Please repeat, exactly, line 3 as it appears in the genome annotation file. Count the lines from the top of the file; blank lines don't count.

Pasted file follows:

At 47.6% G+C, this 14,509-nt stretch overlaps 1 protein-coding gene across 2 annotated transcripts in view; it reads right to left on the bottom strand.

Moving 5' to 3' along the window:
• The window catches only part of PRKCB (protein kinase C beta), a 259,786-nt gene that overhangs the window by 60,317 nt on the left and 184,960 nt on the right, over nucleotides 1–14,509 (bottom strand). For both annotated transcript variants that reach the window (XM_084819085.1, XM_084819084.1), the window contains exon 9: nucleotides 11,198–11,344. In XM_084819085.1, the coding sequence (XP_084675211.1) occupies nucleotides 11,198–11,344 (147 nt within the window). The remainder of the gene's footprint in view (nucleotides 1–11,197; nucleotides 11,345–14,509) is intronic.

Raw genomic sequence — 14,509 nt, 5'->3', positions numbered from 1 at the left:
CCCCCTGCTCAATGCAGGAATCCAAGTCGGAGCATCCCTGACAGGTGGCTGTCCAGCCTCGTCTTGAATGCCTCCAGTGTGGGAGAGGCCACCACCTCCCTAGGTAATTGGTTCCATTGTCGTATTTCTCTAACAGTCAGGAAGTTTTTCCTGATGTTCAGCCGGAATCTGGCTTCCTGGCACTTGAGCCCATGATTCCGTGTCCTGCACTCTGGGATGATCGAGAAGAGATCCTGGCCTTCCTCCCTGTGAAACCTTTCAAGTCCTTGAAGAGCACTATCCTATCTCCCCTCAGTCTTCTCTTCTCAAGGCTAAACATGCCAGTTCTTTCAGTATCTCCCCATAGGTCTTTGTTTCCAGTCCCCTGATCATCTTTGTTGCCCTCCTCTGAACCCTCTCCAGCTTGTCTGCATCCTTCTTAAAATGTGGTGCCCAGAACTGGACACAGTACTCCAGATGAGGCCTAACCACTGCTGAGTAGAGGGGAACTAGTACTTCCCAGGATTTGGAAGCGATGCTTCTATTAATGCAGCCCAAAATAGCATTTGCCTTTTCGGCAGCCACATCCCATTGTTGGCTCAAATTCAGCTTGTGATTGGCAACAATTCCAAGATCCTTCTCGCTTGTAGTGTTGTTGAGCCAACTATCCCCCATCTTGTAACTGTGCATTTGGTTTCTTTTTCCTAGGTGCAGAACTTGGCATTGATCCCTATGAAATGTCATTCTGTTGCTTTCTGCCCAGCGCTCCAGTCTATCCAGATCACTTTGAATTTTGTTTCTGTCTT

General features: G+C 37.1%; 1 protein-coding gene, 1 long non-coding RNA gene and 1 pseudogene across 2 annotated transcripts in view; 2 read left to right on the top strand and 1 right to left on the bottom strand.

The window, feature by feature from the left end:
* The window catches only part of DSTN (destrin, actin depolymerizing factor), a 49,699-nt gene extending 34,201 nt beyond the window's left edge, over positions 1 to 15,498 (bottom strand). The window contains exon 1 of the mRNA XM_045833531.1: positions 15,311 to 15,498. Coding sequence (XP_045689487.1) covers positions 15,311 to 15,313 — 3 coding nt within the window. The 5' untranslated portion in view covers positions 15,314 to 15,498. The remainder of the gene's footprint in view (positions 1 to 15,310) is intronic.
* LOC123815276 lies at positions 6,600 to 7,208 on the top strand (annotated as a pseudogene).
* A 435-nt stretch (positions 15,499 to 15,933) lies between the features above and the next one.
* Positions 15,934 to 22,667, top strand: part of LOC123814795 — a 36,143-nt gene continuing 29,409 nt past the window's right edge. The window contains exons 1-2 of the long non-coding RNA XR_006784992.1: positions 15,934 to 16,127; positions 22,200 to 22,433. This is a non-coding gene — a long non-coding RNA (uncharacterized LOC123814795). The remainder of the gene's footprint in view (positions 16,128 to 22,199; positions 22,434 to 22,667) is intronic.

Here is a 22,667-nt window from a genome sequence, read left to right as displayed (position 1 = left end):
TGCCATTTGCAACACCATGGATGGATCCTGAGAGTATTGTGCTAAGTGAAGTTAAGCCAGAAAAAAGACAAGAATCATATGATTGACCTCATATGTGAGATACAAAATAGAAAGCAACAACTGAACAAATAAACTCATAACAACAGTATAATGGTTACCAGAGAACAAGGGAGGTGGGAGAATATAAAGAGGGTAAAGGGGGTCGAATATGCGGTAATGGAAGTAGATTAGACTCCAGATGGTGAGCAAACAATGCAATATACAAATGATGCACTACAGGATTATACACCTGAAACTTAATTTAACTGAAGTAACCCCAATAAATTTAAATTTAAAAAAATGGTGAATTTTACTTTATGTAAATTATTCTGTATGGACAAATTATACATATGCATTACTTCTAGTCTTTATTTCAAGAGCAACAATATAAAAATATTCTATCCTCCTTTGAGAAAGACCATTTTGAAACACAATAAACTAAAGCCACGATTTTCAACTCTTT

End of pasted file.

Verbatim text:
• The window catches only part of PRKCB (protein kinase C beta), a 259,786-nt gene that overhangs the window by 60,317 nt on the left and 184,960 nt on the right, over nucleotides 1–14,509 (bottom strand). For both annotated transcript variants that reach the window (XM_084819085.1, XM_084819084.1), the window contains exon 9: nucleotides 11,198–11,344. In XM_084819085.1, the coding sequence (XP_084675211.1) occupies nucleotides 11,198–11,344 (147 nt within the window). The remainder of the gene's footprint in view (nucleotides 1–11,197; nucleotides 11,345–14,509) is intronic.